Day 232

Banyan downloaded a new audiobook–Tales of a Fourth Grade Nothing–to keep Benji entertained on the drive over the Skyway this morning. It is read by Judy Blume herself, so it’s really quite good. I’m glad Banyan joined us today. It’s the last weekday before the new school year, and probably one of the last times he’ll get to accompany his brother to the Outpatient Care Clinic.

We took Tracey’s advice and waited until we arrived to put numbing cream on Benji’s legs. I’m grateful we did. The Infusion Center was packed today, with many quickly moving nurses and several patients going in and out of treatment rooms. We heard a LOT of crying. I gave thanks once again for Benji’s unbelievable bravery and stamina.

It was an hour and a half before Benji even got his blood drawn today. Tracey made him as comfortable as possible, waiting patiently for him to use his oils, and flushing his port and locking it with heparin all at once. This way, if he didn’t need a transfusion, he could be deaccessed after his hour of monitoring without further flushes. We waited a little while for the labs to come back. I had been prepared for the possibility of a platelet transfusion, but his platelets actually increased today, to 99,000. His hemoglobin stayed the same, and his absolute neutrophil count (ANC) dropped to a “profoundly neutropenic” 139.

These numbers could mean that the nadir period from the eight doses of Cytarabine Benji received at the beginning of this phase is coming to a close. His ANC will take a little longer to catch up. In February, with numbers this low, we kept Benji away from crowds at all costs. We wound up in the hospital anyway. In contrast, he went to two school open houses yesterday. This was a risk, but we are trying to strike a balance between putting him in a bubble and allowing him to live as normal a life as possible. A cold would not hurt him, it would just inconvenience our family with a hospital stay. Bacteria is the real enemy, and we are ever mindful of that.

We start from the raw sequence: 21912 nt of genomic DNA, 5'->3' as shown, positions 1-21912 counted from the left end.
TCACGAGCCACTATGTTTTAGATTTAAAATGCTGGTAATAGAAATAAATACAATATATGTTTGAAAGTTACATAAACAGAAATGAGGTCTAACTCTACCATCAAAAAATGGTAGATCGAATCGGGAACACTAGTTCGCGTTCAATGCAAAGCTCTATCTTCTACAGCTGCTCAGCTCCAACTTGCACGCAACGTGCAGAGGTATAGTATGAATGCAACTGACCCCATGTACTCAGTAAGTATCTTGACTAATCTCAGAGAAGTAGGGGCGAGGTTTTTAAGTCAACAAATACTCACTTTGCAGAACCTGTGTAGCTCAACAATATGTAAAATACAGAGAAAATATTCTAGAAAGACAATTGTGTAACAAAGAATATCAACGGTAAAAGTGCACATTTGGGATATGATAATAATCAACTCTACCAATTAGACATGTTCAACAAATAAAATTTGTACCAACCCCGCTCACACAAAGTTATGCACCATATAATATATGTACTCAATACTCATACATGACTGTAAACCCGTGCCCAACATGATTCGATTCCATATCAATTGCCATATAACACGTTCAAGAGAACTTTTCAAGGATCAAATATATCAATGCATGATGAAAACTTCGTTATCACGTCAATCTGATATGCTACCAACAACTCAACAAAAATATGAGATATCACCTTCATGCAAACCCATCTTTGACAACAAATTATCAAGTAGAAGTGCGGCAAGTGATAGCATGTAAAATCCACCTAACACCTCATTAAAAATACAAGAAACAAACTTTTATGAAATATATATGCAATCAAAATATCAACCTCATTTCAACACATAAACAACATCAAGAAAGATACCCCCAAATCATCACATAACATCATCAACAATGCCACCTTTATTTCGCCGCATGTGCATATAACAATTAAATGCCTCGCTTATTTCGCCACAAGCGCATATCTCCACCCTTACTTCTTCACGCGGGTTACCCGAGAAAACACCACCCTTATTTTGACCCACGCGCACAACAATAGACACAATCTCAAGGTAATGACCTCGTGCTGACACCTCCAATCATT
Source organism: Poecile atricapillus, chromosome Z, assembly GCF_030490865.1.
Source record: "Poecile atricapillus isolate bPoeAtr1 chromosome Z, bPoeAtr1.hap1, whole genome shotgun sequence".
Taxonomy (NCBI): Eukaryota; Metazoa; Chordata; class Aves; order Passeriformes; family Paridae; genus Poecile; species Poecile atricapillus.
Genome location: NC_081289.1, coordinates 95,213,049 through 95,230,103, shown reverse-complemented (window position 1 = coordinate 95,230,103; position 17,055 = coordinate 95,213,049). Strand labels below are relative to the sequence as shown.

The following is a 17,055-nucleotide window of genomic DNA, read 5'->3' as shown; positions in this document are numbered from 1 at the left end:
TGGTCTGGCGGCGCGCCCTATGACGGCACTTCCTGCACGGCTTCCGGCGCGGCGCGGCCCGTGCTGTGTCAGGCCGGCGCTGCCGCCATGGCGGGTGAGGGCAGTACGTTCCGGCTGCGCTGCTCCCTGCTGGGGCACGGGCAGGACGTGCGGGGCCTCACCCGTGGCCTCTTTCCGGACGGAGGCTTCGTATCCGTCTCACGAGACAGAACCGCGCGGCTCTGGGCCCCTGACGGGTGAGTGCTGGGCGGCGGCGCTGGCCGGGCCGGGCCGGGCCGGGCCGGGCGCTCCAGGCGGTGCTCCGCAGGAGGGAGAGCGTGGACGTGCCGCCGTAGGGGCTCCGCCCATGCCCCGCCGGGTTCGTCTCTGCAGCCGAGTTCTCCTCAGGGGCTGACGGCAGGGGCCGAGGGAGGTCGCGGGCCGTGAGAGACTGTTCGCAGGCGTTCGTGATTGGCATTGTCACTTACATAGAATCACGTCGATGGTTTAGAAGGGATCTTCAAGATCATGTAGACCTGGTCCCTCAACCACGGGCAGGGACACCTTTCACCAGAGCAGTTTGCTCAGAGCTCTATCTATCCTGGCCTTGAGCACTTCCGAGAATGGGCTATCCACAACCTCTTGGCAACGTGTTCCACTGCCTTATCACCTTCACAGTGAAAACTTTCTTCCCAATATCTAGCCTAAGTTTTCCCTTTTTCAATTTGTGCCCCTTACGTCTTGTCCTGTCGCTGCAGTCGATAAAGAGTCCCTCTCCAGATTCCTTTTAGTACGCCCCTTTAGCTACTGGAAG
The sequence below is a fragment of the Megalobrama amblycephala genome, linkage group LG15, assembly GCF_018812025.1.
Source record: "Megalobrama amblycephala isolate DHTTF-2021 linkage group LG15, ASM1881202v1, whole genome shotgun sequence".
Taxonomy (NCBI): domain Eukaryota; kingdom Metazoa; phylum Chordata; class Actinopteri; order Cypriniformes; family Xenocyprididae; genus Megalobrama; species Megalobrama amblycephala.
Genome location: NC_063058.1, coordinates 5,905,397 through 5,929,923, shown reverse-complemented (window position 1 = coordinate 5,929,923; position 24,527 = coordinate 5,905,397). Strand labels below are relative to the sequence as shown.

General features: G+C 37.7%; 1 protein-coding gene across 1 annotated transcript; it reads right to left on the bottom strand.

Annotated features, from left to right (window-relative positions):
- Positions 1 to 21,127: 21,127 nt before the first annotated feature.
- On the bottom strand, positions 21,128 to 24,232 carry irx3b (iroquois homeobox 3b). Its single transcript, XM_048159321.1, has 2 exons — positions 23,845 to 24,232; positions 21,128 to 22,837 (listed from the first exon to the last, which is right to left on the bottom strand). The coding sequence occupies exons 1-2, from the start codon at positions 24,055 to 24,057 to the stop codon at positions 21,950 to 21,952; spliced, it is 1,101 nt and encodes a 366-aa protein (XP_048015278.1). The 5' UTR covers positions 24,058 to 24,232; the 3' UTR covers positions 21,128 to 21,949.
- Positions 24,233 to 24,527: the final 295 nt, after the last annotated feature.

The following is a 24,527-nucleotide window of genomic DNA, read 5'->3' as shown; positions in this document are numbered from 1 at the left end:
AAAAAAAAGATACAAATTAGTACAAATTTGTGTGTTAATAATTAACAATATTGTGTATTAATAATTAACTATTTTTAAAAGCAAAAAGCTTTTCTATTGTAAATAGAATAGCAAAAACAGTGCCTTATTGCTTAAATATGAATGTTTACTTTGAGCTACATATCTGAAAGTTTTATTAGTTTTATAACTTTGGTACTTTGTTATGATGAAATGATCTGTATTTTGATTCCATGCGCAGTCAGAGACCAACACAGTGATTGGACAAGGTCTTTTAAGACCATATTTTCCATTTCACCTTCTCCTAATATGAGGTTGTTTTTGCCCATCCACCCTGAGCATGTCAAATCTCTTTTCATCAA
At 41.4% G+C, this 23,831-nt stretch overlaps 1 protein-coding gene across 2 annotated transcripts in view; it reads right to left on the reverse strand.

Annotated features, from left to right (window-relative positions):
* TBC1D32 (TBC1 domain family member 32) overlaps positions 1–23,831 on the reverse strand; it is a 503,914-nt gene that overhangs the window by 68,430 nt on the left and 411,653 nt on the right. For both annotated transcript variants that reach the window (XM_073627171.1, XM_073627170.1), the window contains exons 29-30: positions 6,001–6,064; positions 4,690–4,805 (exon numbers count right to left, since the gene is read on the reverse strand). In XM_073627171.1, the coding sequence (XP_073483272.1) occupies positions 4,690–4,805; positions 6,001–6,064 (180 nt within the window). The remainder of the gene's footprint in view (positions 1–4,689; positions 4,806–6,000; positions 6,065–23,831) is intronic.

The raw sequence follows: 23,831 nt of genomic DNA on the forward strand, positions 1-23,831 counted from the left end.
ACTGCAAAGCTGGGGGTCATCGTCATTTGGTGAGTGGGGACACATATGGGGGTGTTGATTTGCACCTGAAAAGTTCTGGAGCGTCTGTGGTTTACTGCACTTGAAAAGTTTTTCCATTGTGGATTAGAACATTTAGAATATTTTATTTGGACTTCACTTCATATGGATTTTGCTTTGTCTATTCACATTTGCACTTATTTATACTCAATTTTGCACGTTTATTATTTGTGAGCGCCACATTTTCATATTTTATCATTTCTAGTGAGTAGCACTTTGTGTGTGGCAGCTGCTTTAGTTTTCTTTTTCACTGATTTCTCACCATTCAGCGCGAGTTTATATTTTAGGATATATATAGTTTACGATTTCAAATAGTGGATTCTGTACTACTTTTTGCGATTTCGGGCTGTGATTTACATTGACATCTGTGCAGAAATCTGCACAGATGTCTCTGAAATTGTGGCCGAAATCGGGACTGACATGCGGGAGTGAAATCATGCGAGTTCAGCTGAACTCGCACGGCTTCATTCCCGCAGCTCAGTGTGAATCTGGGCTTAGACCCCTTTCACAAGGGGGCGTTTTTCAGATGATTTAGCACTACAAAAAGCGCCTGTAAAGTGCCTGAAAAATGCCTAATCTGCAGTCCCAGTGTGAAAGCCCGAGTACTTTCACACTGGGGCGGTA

With his numbers back from the lab, Benji’s nurses were given the go-ahead to administer his Erwinia shots. Benji’s Jedi mind tricks worked, but his eyes widened again, just like Wednesday. I could see he was experiencing major pain. I asked him to tell me about it; this time, it was only in one leg–his left–but it burned more than usual. We got him up to walk his laps quickly, and we took a couple of extra loops. It really helps.

While we waited the hour after the shots, I read a beautiful article by Tampa Bay Rays pitcher Chris Archer, who happens to be Benji’s favorite baseball player (with Evan Longoria a very close second). In the article, Chris writes: 

“When I go to the Children’s Hospital, I feel like I get more out of it than the kids do. They’re the ones with the real stories. They’re so uplifting and inspiring. When I visit a five-year-old child with cancer, I’m sure they appreciate that I take the time to stop by, and it’s good for them to know that people care about them and support them in their fight. But to see how they’re living and the obstacles they have to face every day, and that they can smile through it all, makes it pretty easy for me to put the minuscule problems I face into perspective and get through whatever I have going on. Every time I go, it’s a reality check. It’s easy to forget how grateful we should be for the blessings we have. I just hope I’m able to impact them the way they impact me. I like to think I do.”

I took a chance and sent Chris a message, requesting a heads up next time he plans a trip to All Children’s. I repeated the message on all of the social media platforms I use. I would love for Benji to be able to meet him. I think it’s totally within the realm of possibility.

We waited the hour for monitoring, then Benjamin was finally deaccessed. Removing the needle hurt him more this time than it has before, but it was a quick patch of discomfort. He was so relieved to be free of the tape, the needle, the pulling sensation, that incessant clicking sound.

When we came home, we got a huge surprise. Benji’s cousin Lotus, who has had dreadlocks for several years now, cut his hair super short in honor of Benjamin’s journey. He looks so grown up now. Benjamin was very touched, and beamed when he saw the pictures.

The last weekend of summer is upon us. The kids in the neighborhood conspired to have a little party tonight with pizza, snacks, movies and dancing. I reminded Benji to wash his hands often and made sure no one had been sick recently. But I gave him my blessing to have fun with his friends. There is something to be said for just being happy. I like to believe it’s working to make him be healthy, too.

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